Rabbis Without Borders
Rabbis Without Borders is a dynamic forum for exploring contemporary issues in the Jewish world and beyond. Written by rabbis of different denominations, viewpoints, and parts of the country, Rabbis Without Borders is a project of Clal – The National Jewish Center for Learning and Leadership.
I am a fan of The Twilight Zone, the TV series from the 1960s created by Rod Serling (Jewish!). Each episode is a story of science fiction, or psychodrama, or mystery, or horror, often with a twist ending.
One of my favorite episodes is “The Monsters are Due on Maple Street.” On a quiet suburban street the power goes out, affecting cars, appliances, telephones, and lights. The neighbors get together to figure out what is going on, and one goes off in search of answers. A boy speaks of reading stories about alien invasions, but he is not taken seriously. But slowly and randomly lights return, cars start, and people begin to suspect each other of keeping secrets. Accusations fly, tensions mount, and the neighbor who went off in search of help is shot upon his return. The neighbors then turn on each other, throwing stones and breaking windows until a full scale riot erupts.
At the end of the episode (spoiler alert) it’s revealed that aliens were actually controlling the lights with the aim of turning the neighbors against each other. As one alien explains to the other, if you just turn off people’s lights and control their machines, they will eventually become paranoid. “They pick the most dangerous enemy they can find,” one alien says to another, “and it’s themselves.”
When it was produced, the episode could be a seen as a comment on McCarthyism, on the Red Scare and how community members turn on themselves. It still carries those overtones. But it can also serve as a commentary on simply how hard it is to live with each other as neighbors.
The episode is an extreme example, but living with our neighbors is a unique relationship we have in our lives which can be difficult at times to navigate. Unlike our family relationships that we are born into, which may be strained at times but nevertheless bind us, and unlike our marriages and partnerships, which we choose and enter into wholeheartedly, our relationships with our neighbors are more often than not due to happenstance and chance. We chose a place to live, and then meet and develop relationships with our neighbors.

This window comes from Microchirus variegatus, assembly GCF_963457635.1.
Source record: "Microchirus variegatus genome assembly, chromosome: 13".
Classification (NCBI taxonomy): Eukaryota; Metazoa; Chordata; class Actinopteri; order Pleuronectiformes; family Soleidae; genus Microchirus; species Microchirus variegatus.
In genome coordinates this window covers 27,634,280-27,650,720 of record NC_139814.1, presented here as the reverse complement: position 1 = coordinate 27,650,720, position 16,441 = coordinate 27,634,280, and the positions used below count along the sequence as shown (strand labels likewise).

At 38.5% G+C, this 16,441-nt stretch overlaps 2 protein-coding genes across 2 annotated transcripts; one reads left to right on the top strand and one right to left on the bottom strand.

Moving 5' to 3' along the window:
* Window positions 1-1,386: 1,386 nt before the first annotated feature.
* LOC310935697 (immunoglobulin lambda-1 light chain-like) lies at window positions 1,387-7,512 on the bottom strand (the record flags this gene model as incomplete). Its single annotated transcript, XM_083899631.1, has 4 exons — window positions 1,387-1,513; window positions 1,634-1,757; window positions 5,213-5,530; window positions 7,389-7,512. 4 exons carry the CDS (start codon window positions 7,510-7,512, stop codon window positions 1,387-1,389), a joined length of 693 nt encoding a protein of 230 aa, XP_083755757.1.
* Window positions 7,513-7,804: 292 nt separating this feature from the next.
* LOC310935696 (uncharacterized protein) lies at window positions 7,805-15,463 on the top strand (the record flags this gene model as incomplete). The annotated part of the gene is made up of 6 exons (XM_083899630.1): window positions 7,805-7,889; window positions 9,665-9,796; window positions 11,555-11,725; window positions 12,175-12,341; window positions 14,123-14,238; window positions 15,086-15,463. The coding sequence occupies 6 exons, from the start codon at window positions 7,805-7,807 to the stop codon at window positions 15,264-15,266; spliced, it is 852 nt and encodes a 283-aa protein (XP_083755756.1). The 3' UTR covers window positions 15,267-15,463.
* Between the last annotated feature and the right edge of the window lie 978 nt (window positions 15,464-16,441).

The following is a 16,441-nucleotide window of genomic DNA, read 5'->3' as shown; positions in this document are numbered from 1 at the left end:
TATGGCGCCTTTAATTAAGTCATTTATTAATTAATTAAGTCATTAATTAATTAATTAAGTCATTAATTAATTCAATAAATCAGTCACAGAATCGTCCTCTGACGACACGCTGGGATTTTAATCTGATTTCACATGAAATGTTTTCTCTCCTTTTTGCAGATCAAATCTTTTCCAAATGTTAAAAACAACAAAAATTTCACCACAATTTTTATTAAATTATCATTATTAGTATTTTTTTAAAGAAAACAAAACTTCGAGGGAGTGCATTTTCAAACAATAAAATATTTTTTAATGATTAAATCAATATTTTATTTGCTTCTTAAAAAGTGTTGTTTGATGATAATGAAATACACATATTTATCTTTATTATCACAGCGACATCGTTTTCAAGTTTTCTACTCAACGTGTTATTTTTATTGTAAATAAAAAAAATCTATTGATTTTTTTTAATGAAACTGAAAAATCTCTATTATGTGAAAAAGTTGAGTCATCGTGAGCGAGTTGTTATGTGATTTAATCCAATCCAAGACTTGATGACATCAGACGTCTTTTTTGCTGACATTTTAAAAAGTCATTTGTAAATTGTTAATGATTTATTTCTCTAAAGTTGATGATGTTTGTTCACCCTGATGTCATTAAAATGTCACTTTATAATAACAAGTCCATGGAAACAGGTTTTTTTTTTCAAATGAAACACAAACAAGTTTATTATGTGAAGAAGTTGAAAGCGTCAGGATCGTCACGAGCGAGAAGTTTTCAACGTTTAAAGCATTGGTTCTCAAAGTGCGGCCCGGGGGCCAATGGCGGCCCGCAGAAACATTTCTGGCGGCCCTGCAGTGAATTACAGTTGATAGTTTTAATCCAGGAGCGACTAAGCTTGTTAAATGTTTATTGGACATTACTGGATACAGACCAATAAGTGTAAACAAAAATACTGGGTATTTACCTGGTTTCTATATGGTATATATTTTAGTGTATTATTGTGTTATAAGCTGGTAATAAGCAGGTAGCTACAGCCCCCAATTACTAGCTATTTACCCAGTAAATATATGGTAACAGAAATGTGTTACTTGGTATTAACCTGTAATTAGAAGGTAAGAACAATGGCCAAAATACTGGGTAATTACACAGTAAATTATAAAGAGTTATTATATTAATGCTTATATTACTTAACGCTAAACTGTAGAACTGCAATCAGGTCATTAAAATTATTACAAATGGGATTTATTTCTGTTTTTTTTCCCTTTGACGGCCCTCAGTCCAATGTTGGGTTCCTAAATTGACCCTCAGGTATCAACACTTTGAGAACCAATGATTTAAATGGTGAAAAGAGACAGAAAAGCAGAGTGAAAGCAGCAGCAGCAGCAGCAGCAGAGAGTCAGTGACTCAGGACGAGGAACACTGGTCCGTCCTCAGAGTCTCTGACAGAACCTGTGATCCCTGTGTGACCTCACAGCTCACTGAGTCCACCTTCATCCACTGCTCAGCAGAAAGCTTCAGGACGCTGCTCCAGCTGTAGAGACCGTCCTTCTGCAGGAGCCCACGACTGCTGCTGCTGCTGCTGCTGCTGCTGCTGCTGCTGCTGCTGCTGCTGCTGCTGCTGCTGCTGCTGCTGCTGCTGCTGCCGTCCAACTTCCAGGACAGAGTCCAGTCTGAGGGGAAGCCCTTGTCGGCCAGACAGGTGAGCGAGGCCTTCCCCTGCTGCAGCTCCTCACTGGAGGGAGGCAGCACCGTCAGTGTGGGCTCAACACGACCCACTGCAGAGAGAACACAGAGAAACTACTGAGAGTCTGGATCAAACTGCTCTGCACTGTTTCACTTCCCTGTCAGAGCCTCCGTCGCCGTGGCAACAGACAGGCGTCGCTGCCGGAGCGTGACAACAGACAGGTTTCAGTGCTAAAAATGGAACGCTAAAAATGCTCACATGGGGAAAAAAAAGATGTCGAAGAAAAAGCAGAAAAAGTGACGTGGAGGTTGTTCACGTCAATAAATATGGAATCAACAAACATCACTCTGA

It is because they are not chosen that these relationships can be challenging. Individuals and families wish to live as they choose. But this may run into how others choose to live their lives.
I’ve recently run afoul of my neighbors. The issue was mostly our cats, which we had let out, and our chickens, which had a habit of escaping and wandering off. We have subsequently made the decision to keep our cats indoors, and we reinforced the chicken fence and patched up the holes. Our animals are now contained.
Not, however, before we got an anonymous note in our mailbox, complaining about our chickens. “Please consider this a polite request from your neighbors…” began the letter. And after listing a series of chicken offenses, the letter threatened legal action and harm to our birds: “Please consider this a polite warning. The next one will be formal, legal and served by officers of the law….Don’t be surprised if they return home soaking wet. Be thankful they are returning home at all.”
This week’s Torah portion, Lekh L’kha in the book of Genesis, is about our ancestor Abraham’s call from God and his subsequent journey of covenant and discovery. But a good amount of the portion is Abraham navigating his relationships with his new neighbors, having made the journey from Mesopotamia to Canaan. (See Genesis 14, which is all about engaging his neighbors.) There is conflict and resolution, negotiation and acceptance. Sometimes the relationships are strained, sometimes they are cordial. But they all have at the heart of the matter the need to live with one another.
And this is our challenge — how we live together in community with people we don’t necessarily choose to be in community with it. I recognize the upset and anger expressed in the note I found in my mailbox, and I freely admit I overstepped (or rather, the chickens did), but the anonymity of the note bothered me. How can we heal and build relationships if we can’t talk to one another?
[This is one of the reasons I love the upcoming holiday of Halloween. The main observance, aside from dressing up, is going out in the street and going door to door, meeting our neighbors.]
These neighbor relationships are not easy. We tend to judge, and put our individual concerns over those of others. As Serling said in his closing narration from this episode of The Twilight Zone, “There are weapons that are simply thoughts, attitudes, prejudices–to be found only in the minds of men.”
But although we don’t choose them, these relationships are valuable and important—neighbors look out for each other and share resources. It gives new meaning to the commandment from Leviticus, “Love your neighbor as yourself.” While we tend to think of this as “our fellow human being,” perhaps we need to start close to home, and love our next-door neighbors as ourselves first.
Pronunced: TORE-uh, Origin: Hebrew, the Five Books of Moses.